First literary influences: The three Johns: Steinbeck, Updike, and Cheever. Also Dorothy Parker, F.Scott Fitzgerald, Truman Capote, J.D. Salinger -- the usual 20th century local suspects.
Funny, but... I never set out to write books that made people laugh. My main love has always been literary fiction, and the first book I completed (which has yet to be published) was a collection of serious short stories. However, even with my darkest work, people would always tell me that parts of it were funny. This annoyed me because I aspired to be an American Dostoevsky with Breasts. But in 1999, I took a writers' workshop at the Bethesda Writers' Center. The first story I submitted was a heartbreaking tale of a man's addiction, which impressed the class. The second was an absurd story about mistaken identity full of Jews, Rastafarians, and dental hygienists. To my great irritation, the class liked this one infinitely more. After class, a man pulled me aside. "I have to tell you," he said. "My wife has been battling breast cancer. I read her your story last night, and it was the first time in two years she really laughed. You've got a gift. Please don't ignore it. Not everyone can make a sick woman laugh in her hospital bed." That's when I finally saw the merit in my own, lurking smart-ass and stopped fighting it.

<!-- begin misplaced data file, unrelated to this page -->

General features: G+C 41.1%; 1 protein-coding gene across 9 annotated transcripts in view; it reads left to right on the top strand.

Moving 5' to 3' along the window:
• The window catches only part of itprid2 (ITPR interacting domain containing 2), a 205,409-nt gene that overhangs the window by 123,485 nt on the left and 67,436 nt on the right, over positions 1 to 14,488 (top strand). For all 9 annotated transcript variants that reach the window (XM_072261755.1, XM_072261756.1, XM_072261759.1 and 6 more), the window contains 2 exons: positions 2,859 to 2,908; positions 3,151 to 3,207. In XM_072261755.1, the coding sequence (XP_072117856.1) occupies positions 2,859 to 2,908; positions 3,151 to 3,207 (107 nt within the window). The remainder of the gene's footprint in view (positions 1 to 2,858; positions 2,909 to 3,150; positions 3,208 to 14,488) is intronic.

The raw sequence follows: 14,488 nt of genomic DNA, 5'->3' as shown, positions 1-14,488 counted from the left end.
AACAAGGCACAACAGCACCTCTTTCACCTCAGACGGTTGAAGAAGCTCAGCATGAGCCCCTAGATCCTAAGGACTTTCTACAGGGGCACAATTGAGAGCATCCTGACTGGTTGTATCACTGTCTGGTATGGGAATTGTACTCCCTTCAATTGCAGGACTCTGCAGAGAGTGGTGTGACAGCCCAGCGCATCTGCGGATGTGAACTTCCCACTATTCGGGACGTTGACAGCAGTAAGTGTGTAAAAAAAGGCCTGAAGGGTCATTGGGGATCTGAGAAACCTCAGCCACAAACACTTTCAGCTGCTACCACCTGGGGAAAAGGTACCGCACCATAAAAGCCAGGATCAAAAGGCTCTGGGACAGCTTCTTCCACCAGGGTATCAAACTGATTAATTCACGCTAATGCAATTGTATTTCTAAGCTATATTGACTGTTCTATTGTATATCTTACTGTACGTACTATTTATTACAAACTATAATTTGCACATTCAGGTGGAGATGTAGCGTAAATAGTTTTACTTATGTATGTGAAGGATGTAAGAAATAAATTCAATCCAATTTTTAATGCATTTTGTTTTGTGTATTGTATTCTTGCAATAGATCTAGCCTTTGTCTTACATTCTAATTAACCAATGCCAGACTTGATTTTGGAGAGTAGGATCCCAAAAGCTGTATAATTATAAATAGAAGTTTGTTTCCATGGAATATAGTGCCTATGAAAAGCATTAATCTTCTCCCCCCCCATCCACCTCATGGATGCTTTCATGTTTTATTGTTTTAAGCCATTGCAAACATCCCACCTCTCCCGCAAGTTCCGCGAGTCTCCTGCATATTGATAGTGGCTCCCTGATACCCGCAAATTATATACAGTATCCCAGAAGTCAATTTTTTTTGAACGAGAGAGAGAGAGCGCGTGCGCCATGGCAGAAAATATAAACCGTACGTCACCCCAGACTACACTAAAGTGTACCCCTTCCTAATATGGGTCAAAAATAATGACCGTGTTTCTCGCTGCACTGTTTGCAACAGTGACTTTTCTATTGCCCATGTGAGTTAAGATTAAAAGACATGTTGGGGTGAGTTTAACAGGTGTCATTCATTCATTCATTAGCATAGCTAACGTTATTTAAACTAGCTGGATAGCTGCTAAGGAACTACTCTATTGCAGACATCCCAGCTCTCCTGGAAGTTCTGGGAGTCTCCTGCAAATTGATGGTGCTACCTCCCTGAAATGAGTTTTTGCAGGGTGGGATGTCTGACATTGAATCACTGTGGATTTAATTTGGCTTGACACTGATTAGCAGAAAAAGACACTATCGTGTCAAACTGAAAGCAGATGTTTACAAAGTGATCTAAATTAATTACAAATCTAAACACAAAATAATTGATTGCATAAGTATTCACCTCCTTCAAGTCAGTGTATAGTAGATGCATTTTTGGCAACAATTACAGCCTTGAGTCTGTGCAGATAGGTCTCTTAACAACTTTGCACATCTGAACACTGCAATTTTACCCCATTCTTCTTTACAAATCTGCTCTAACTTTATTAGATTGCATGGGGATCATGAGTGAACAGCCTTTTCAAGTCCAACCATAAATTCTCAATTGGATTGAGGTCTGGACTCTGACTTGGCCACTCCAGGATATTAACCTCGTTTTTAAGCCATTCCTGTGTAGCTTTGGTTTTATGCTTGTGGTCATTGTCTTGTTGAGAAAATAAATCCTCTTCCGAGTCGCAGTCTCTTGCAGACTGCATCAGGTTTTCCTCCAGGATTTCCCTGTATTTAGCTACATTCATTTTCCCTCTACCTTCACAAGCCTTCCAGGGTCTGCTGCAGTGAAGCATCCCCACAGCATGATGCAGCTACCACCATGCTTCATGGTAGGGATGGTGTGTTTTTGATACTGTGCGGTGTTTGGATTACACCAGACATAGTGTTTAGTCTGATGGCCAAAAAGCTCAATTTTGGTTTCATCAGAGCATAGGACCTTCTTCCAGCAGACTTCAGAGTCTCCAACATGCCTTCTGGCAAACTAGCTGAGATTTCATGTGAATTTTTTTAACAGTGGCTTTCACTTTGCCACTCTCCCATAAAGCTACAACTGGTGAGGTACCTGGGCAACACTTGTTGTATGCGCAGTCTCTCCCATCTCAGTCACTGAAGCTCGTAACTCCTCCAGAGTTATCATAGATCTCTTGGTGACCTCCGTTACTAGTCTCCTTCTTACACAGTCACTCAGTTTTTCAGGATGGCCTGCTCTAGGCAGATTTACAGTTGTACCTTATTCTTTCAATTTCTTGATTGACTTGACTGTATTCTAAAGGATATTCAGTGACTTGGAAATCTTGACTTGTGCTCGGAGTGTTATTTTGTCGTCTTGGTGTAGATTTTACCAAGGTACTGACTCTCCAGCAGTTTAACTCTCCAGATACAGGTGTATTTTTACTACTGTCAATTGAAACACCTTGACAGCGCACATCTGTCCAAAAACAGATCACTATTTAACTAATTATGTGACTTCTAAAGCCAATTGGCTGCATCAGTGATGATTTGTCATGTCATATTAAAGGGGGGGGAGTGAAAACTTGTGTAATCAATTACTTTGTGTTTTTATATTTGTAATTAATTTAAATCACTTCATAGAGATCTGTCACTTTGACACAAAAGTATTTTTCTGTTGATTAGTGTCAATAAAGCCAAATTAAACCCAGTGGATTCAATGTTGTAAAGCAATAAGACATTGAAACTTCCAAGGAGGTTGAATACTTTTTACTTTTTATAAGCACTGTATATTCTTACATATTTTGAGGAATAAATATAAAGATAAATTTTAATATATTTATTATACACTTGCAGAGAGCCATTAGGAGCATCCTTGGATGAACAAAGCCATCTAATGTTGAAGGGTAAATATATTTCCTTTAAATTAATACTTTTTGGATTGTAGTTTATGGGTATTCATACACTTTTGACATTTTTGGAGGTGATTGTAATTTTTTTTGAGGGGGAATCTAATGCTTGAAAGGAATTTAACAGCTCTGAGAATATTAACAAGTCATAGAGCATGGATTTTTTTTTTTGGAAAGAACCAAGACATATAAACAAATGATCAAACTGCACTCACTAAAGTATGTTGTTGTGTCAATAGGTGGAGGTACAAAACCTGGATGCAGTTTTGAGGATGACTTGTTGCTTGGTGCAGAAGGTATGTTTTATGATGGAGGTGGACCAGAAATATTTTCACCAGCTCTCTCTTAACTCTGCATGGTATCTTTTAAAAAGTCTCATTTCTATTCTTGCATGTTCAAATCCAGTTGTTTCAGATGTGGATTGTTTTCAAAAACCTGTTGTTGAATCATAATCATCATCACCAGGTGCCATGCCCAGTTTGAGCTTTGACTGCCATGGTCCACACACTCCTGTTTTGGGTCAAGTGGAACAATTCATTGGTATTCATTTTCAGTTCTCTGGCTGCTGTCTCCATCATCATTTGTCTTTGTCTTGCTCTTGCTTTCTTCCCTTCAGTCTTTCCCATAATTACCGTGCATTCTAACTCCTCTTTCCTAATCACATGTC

Advice for aspiring writers: Don't do it. If you're good at anything else besides writing -- and you have a modicum of passion for it -- spare yourself. The majority of any writer's life is spent in complete isolation, staring catatonically at a blinking cursor, then rewriting each sentence fifteen thousand times in what is essentially a codified form of Obsessive Compulsive Disorder. Perversely, if you do this often enough and are successful at it, people will tell you that your writing "is so simple -- it sounds just like you talking" and that they, too, now are thinking off "taking a few months off" to write a book. Better to become a process-server, a bartender, or a taxidermist if you're that masochistic.
Visit Susan Jane Gilman's website and blog. (She's really quite funny.) And make sure to read her other books: Hypocrite in a Pouffy White Dress and Kiss My Tiara.
Thank you to Miriam at Hachette Books for sending me a review copy of the book.